As horse owners we tend to be animal lovers. I don’t know the actual statistics on how many horse owners also have dogs (or indeed any other animal), but in my experience it is quite a high proportion of us. I’m sure that we’ve all had the dream of hacking out with our faithful canine happily trotting alongside, but sadly the reality often is that horses and dogs aren’t always the best of friends. According to the British Horse Society, there has been a great increase in reports of dog attacks on horses recently and I have definitely noticed increased controversy around our canine companions attending equestrian events. I attended both Withington Manor Horse Trials and Gatcombe Festival of Eventing as a spectator this year and at both events there was chaos at least once when a loose dog chased a combination on the cross country phase. This has resulted in a few calls for dogs to be banned from attending equestrian events for everyone’s safety. Olivia Wilmot talked to Horse and Hound about her anger after being chased by a dog at Gatcombe last year, she may not have been hurt but it is hardly optimum competing conditions. Others argue that a few incidents like this shouldn’t be allowed to ruin it for the hundreds of well behaved dogs and their responsible owners who attend these events safely every year. Luckily, I didn’t see anyone actually get hurt, but even one accident would be one too many!
From personal experience, as the owner of a rescued Jack Russell Terrier, I’ve been working hard to teach my dog about responsible behaviour around horses. I still wouldn’t trust him off the lead around them, but he’s basically fine now on the yard and when he sees them hacking while we’re walking. Poor, tolerant Ginge has been brilliant during the desensitisation process. He has come with us on walks and I’ve hacked round the field with my partner leading the dog nearby – we’ve done a fairly good job at convincing him that horses are extremely boring and not worth barking at.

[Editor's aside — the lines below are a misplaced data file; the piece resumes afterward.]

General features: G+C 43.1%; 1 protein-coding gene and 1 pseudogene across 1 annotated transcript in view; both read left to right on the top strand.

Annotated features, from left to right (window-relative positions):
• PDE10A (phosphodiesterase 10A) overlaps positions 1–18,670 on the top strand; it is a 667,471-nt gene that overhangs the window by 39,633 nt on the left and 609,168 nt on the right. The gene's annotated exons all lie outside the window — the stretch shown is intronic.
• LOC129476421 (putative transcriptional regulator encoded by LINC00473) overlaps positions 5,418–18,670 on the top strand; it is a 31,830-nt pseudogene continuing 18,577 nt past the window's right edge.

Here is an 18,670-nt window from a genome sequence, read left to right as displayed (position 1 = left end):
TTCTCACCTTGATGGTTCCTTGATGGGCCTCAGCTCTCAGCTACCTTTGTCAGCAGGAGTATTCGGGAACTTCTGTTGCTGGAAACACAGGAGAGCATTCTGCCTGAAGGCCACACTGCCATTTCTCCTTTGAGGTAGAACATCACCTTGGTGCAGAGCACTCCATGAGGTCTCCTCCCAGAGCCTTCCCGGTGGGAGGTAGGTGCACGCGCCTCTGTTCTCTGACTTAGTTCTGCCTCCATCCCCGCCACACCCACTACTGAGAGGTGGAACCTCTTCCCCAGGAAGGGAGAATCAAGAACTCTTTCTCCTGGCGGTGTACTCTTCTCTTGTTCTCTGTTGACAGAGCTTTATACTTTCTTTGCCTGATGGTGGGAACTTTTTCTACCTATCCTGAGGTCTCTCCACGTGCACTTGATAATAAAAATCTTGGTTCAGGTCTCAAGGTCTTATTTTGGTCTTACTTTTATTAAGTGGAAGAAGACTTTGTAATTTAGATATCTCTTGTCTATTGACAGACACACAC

I still prefer not taking him to equestrian events though and generally speaking I just don’t do it. I was talked into giving him a try at attending Gatcombe this year, I had tickets for my birthday and everyone we would normally have left him with was away. His best doggy friend, Barney, was coming along too and we hoped they would just be quiet together. Honestly, I won’t be taking him again. I’m not sure it was an enjoyable outing for either of us. It turns out, despite all our hard work and training there are two things that are just too much for my tiny dog to cope with: clapping and horses galloping. You can expect both of these things at an event and he handled it as many terriers would – with a lot of barking. As a result, I spent the whole day consoling or attempting to discipline the dog (neither worked) and did a lot of laps of the car park or shopping areas to steer clear of the horses and riders. I saw very little eventing and came home exhausted with a headache. Not an experience I plan on repeating.
There were plenty of dogs there, including terriers, who behaved perfectly all day of course. I may be banning my own dog from attending equestrian events, but I don’t think this needs to apply to all dogs. It just needs us as dog owners to act responsibly and decide the best course of action as individuals to make sure everyone has a safe and enjoyable experience. As much as we love to have them with us everywhere, sometimes the best choice for everyone is to leave them behind with a responsible adult. I was disappointed to miss out on the action at Gatcombe to retreat to a safe place with the dog, but I was more comfortable leaving and missing out than stressing him out and taking the risk of causing an accident on the course. I think we’ll be sticking to our quiet country walks in future – I hope other people make responsible choices about what suits their pooches too.